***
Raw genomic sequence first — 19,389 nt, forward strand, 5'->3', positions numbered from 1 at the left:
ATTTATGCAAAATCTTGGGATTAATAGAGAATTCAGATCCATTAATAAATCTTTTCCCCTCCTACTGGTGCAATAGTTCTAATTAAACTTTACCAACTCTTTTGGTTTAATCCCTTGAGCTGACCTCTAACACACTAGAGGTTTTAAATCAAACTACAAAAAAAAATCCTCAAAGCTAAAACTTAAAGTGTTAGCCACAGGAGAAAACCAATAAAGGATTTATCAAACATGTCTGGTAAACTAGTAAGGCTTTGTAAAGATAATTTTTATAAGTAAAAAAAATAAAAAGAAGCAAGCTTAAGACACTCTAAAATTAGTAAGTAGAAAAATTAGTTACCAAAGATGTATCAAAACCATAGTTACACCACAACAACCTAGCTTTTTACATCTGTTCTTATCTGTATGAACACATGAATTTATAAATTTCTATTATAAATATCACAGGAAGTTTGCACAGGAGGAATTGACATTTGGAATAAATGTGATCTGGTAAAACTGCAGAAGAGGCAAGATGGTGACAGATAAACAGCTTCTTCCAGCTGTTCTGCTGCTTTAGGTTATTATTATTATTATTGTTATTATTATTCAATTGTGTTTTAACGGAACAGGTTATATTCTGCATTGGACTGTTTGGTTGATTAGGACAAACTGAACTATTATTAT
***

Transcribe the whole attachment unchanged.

Raw genomic sequence first — 19,389 nt, forward strand, 5'->3', positions numbered from 1 at the left:
ATTTATGCAAAATCTTGGGATTAATAGAGAATTCAGATCCATTAATAAATCTTTTCCCCTCCTACTGGTGCAATAGTTCTAATTAAACTTTACCAACTCTTTTGGTTTAATCCCTTGAGCTGACCTCTAACACACTAGAGGTTTTAAATCAAACTACAAAAAAAAATCCTCAAAGCTAAAACTTAAAGTGTTAGCCACAGGAGAAAACCAATAAAGGATTTATCAAACATGTCTGGTAAACTAGTAAGGCTTTGTAAAGATAATTTTTATAAGTAAAAAAAATAAAAAGAAGCAAGCTTAAGACACTCTAAAATTAGTAAGTAGAAAAATTAGTTACCAAAGATGTATCAAAACCATAGTTACACCACAACAACCTAGCTTTTTACATCTGTTCTTATCTGTATGAACACATGAATTTATAAATTTCTATTATAAATATCACAGGAAGTTTGCACAGGAGGAATTGACATTTGGAATAAATGTGATCTGGTAAAACTGCAGAAGAGGCAAGATGGTGACAGATAAACAGCTTCTTCCAGCTGTTCTGCTGCTTTAGGTTATTATTATTATTATTGTTATTATTATTCAATTGTGTTTTAACGGAACAGGTTATATTCTGCATTGGACTGTTTGGTTGATTAGGACAAACTGAACTATTATTAT